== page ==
Identification with peers as a strategy to muddle through the troubles of the adolescent years

Journal of Adolescence
M L PombeniA Palmonari

Abstract

This study was designed to explore critical events during adolescence and coping processes as dependent, first, on the relationship with peers, and second, on the type of peer-groups teenagers join. In all, 75 young people, members of four street groups and two religious groups, were given a questionnaire assessing identification with their peers and demographic characteristics, and then interviewed about critical events. The results show that the nature of the group individuals join is of minor importance, whereas the relationship established with peers is crucial: highly identified subjects not only more often join their peers but seem to derive more profit from interactions with people in general, both peers, friends, and parents. The peer-group is important, not to substitute for contacts with the family or other persons, but as a social entity to fill a vacuum during adolescent years.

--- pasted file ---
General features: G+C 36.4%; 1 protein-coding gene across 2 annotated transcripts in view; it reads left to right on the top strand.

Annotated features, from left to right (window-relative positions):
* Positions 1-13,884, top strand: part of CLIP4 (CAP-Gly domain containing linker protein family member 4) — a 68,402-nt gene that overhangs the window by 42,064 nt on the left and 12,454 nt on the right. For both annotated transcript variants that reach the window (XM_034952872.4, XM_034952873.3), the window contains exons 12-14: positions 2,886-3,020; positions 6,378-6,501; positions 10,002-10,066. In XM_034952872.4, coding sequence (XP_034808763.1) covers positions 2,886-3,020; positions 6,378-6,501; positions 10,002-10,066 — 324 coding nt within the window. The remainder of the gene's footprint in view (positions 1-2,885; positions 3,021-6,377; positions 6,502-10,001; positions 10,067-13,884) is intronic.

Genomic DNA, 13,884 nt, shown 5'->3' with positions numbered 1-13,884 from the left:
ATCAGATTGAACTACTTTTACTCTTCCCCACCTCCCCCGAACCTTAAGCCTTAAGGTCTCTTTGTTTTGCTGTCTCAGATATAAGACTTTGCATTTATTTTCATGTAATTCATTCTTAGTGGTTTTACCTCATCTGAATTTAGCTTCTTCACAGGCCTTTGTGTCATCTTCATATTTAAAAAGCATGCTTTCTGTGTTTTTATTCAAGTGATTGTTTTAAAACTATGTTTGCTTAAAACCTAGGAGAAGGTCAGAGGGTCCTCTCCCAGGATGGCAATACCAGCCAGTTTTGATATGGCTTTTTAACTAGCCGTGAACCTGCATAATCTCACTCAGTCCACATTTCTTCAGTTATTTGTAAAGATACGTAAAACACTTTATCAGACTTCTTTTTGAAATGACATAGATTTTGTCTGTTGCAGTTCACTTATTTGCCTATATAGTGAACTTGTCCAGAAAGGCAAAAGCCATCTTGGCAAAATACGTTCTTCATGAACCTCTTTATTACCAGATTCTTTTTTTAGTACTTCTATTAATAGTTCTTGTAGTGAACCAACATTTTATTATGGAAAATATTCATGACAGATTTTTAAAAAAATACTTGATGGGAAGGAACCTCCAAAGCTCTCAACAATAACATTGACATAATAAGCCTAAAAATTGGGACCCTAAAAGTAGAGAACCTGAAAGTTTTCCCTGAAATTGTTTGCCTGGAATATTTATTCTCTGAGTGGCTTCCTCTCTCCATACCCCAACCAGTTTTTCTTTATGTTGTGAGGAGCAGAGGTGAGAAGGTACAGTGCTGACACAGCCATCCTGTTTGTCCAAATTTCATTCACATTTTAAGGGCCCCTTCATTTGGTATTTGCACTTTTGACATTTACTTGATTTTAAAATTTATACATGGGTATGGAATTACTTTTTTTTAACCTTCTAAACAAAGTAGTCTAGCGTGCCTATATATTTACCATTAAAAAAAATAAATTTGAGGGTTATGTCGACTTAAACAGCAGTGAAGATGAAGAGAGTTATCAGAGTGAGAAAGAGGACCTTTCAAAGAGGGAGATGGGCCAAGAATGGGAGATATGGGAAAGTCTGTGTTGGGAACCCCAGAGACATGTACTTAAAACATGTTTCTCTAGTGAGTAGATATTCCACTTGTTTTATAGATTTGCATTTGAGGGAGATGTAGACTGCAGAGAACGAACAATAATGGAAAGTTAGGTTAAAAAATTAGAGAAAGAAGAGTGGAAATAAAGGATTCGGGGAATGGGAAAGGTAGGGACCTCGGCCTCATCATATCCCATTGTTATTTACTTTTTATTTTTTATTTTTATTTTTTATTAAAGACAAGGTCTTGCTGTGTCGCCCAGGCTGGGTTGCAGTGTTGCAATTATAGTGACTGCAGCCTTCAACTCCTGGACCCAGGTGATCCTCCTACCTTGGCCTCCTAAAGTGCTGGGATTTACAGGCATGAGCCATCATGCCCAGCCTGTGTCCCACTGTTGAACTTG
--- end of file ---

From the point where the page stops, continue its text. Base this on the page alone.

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Jun 14, 2000·The Journal of Genetic Psychology·K L Chou
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